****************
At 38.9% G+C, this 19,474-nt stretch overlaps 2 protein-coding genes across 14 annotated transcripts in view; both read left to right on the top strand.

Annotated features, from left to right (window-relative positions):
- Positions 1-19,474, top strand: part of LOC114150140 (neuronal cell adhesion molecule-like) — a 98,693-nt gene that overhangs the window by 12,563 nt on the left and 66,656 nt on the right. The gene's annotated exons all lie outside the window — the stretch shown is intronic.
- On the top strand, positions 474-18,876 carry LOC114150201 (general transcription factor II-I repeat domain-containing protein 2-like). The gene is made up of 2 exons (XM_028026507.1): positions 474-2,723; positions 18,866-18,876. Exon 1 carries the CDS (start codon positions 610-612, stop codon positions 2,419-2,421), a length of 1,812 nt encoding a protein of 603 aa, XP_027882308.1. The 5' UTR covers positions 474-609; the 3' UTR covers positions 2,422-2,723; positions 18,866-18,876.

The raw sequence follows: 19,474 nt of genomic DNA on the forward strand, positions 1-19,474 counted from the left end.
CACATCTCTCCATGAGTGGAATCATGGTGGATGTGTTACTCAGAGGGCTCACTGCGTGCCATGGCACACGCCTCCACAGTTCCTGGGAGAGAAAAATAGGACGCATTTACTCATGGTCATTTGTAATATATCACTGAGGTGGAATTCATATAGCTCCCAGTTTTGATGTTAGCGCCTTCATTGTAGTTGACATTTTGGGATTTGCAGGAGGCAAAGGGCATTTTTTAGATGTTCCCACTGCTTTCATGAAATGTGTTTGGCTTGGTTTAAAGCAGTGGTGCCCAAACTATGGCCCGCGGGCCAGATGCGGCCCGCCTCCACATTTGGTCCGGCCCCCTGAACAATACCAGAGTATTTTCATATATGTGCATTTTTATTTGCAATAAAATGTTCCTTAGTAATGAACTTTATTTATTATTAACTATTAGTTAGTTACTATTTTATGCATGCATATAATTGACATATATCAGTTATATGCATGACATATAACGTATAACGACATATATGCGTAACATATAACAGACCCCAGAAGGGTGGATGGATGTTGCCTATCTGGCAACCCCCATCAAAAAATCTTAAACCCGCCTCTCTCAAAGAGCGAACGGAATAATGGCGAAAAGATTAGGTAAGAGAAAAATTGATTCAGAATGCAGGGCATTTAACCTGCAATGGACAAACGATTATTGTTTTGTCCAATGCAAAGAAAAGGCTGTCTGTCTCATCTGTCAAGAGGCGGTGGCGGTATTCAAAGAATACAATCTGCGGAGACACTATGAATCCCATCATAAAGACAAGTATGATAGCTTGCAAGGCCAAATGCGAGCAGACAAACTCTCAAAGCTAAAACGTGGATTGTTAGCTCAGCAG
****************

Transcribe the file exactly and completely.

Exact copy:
At 38.9% G+C, this 19,474-nt stretch overlaps 2 protein-coding genes across 14 annotated transcripts in view; both read left to right on the top strand.

Annotated features, from left to right (window-relative positions):
- Positions 1-19,474, top strand: part of LOC114150140 (neuronal cell adhesion molecule-like) — a 98,693-nt gene that overhangs the window by 12,563 nt on the left and 66,656 nt on the right. The gene's annotated exons all lie outside the window — the stretch shown is intronic.
- On the top strand, positions 474-18,876 carry LOC114150201 (general transcription factor II-I repeat domain-containing protein 2-like). The gene is made up of 2 exons (XM_028026507.1): positions 474-2,723; positions 18,866-18,876. Exon 1 carries the CDS (start codon positions 610-612, stop codon positions 2,419-2,421), a length of 1,812 nt encoding a protein of 603 aa, XP_027882308.1. The 5' UTR covers positions 474-609; the 3' UTR covers positions 2,422-2,723; positions 18,866-18,876.

The raw sequence follows: 19,474 nt of genomic DNA on the forward strand, positions 1-19,474 counted from the left end.
CACATCTCTCCATGAGTGGAATCATGGTGGATGTGTTACTCAGAGGGCTCACTGCGTGCCATGGCACACGCCTCCACAGTTCCTGGGAGAGAAAAATAGGACGCATTTACTCATGGTCATTTGTAATATATCACTGAGGTGGAATTCATATAGCTCCCAGTTTTGATGTTAGCGCCTTCATTGTAGTTGACATTTTGGGATTTGCAGGAGGCAAAGGGCATTTTTTAGATGTTCCCACTGCTTTCATGAAATGTGTTTGGCTTGGTTTAAAGCAGTGGTGCCCAAACTATGGCCCGCGGGCCAGATGCGGCCCGCCTCCACATTTGGTCCGGCCCCCTGAACAATACCAGAGTATTTTCATATATGTGCATTTTTATTTGCAATAAAATGTTCCTTAGTAATGAACTTTATTTATTATTAACTATTAGTTAGTTACTATTTTATGCATGCATATAATTGACATATATCAGTTATATGCATGACATATAACGTATAACGACATATATGCGTAACATATAACAGACCCCAGAAGGGTGGATGGATGTTGCCTATCTGGCAACCCCCATCAAAAAATCTTAAACCCGCCTCTCTCAAAGAGCGAACGGAATAATGGCGAAAAGATTAGGTAAGAGAAAAATTGATTCAGAATGCAGGGCATTTAACCTGCAATGGACAAACGATTATTGTTTTGTCCAATGCAAAGAAAAGGCTGTCTGTCTCATCTGTCAAGAGGCGGTGGCGGTATTCAAAGAATACAATCTGCGGAGACACTATGAATCCCATCATAAAGACAAGTATGATAGCTTGCAAGGCCAAATGCGAGCAGACAAACTCTCAAAGCTAAAACGTGGATTGTTAGCTCAGCAG